Book Review: The Jazz Process

I must admit that I was initially a little bit skeptical on a book about agility coming out from IBM. I was wrong. Although you will find a little bit of “bigblueness” in the content, I really enjoy reading “The Jazz Process” that proposes a deep and interesting perspective on the team dimension of software development with multiple references to the jazz and sports domains.

There are 14 principles for the Jazz process, “use just enough rules” or “act transparently” for instance, that are explained in the book. Each is studied in different context (management, music, sport) and forms (concepts, use cases). The flow of the book is very good, making it enjoyable to read and a summary at the end of each chapter points out the main ideas conveyed in the text.

I will recommend the book “The Jazz Process” to every people involved in software development, especially at the management level. It is full of interesting thoughts on the topic that you will enjoy even more if you are in addition a fan of jazz and sport.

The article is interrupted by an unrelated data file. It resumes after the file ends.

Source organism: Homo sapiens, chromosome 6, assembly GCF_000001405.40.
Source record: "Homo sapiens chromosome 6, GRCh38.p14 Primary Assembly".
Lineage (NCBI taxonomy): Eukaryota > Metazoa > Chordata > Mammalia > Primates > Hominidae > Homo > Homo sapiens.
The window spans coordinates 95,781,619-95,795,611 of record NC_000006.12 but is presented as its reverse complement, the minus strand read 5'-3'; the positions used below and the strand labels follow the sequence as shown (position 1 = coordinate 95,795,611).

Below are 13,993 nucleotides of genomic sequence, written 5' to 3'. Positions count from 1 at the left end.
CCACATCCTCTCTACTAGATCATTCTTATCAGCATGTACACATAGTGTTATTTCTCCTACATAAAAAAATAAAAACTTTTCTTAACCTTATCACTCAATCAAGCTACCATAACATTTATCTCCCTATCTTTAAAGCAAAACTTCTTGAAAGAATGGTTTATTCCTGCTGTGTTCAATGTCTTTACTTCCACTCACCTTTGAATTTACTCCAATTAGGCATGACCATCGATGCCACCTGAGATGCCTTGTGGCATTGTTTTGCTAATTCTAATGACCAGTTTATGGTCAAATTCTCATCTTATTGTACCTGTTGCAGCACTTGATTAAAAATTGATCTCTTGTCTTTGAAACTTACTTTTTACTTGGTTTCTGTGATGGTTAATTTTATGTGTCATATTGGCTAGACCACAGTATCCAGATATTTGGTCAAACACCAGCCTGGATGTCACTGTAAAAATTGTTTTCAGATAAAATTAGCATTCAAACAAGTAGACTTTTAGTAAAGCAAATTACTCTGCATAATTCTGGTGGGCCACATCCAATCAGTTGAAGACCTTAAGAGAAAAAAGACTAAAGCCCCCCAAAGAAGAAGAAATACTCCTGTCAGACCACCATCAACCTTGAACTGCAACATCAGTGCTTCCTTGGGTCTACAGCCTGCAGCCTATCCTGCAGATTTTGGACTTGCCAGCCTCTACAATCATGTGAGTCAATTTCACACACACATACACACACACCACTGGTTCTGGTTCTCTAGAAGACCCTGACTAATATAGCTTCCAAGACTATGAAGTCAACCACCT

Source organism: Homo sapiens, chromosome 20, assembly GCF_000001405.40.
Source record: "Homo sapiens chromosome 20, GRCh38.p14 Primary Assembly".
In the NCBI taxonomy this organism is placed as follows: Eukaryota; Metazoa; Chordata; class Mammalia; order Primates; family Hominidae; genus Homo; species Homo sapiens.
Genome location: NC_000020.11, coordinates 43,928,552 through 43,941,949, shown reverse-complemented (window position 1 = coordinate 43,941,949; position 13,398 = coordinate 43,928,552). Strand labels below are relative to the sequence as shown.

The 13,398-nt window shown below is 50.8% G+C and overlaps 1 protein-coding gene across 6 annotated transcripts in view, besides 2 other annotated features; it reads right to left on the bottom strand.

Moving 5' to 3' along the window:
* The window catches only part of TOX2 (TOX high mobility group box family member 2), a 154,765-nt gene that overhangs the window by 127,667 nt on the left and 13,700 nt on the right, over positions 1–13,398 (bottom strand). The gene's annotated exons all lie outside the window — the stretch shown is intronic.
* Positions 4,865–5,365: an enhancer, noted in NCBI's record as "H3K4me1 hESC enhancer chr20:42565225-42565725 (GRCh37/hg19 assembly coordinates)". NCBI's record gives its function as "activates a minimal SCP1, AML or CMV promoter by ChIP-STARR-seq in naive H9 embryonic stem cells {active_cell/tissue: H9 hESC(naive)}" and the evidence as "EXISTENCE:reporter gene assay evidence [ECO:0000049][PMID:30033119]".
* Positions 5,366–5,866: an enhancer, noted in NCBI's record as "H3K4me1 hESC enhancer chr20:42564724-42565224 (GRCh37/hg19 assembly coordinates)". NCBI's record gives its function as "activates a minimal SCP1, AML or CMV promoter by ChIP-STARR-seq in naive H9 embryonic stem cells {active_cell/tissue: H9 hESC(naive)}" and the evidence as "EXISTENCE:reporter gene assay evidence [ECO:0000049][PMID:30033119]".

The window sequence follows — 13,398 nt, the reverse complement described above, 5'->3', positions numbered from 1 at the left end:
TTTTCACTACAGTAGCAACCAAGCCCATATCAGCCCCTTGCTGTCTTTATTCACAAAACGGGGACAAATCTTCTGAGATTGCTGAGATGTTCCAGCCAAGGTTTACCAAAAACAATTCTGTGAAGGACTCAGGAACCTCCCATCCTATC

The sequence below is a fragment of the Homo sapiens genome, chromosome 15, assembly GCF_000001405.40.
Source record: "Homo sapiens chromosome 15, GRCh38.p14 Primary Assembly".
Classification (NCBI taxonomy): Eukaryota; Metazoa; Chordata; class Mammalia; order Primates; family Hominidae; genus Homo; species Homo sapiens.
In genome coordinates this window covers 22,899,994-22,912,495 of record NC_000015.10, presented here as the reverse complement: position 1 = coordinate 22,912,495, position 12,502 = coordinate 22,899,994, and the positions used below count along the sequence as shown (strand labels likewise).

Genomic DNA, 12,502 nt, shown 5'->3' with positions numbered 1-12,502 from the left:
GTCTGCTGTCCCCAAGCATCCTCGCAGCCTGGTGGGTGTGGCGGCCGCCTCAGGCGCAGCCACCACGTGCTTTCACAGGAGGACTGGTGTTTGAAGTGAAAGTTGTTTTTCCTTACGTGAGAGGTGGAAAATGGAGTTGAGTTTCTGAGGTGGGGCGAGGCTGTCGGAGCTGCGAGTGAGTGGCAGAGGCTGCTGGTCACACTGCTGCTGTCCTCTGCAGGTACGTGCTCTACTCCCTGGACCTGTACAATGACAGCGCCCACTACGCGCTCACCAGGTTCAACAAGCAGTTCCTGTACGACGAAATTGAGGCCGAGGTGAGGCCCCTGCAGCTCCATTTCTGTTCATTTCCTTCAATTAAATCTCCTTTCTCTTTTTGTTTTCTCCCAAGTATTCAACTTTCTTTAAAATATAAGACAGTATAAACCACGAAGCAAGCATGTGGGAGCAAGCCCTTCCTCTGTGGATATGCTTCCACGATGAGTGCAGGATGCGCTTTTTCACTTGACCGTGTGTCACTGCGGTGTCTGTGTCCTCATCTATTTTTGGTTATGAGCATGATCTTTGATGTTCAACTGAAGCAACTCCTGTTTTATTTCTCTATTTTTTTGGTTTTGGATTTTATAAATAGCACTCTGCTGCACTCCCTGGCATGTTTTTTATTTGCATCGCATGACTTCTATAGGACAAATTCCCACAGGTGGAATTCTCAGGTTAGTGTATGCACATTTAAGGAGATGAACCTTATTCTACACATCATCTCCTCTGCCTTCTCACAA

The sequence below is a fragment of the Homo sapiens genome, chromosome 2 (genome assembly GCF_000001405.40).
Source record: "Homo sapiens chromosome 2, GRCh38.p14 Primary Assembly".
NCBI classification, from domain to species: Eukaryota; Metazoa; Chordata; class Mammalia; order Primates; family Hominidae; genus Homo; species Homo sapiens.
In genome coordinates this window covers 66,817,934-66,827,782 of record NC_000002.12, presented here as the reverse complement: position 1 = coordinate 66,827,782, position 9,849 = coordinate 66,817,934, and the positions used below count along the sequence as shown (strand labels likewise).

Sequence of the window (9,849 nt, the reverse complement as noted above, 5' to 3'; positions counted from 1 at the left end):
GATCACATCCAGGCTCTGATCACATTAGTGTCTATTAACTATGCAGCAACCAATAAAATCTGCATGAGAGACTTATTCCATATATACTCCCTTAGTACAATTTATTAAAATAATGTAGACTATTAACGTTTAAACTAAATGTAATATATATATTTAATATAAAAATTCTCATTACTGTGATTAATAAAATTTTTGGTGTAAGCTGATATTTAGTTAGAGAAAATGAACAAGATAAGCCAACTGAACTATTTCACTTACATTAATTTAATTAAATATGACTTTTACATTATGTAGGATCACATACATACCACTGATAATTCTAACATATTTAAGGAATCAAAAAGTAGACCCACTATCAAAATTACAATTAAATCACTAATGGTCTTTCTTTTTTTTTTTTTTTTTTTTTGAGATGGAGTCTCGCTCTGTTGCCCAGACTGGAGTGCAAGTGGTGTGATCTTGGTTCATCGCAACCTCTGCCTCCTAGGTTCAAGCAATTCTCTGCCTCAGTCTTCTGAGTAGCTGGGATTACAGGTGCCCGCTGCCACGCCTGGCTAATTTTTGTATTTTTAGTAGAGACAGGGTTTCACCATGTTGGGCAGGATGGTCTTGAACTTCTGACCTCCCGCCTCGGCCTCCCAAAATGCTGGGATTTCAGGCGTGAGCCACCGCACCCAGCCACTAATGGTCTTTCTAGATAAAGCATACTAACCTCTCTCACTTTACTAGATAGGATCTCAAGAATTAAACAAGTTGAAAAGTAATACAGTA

Reference: “The Jazz Process – Collaboration, Innovation and Agility”, Adrian Cho, Addison-Wesley

The Jazz Process by Adrian Cho


Great musicians, like successful business people and top athletes, constantly balance individual contributions and elegant teamwork. The gems of individual performance are almost without the team framework.

The tendency to resort to groupthink can be exacerbated by a team’s tendency to self-select likeminded people and get rid itself of people who don’t think like the rest of the team. It’s important to find a workable balance between strong individual talents and team-centric collaboration, and to ensure that people always feel empowered to speak out.

It’s important for people to believe that openness given can lead to openness received. This openness must extend to admitting mistakes when necessary. […] When people admit to mistakes, others in a group are more apt to do so as well. It’s always better to know about mistakes earlier than later. Being open about them has the added benefit of giving critics less ammunition.

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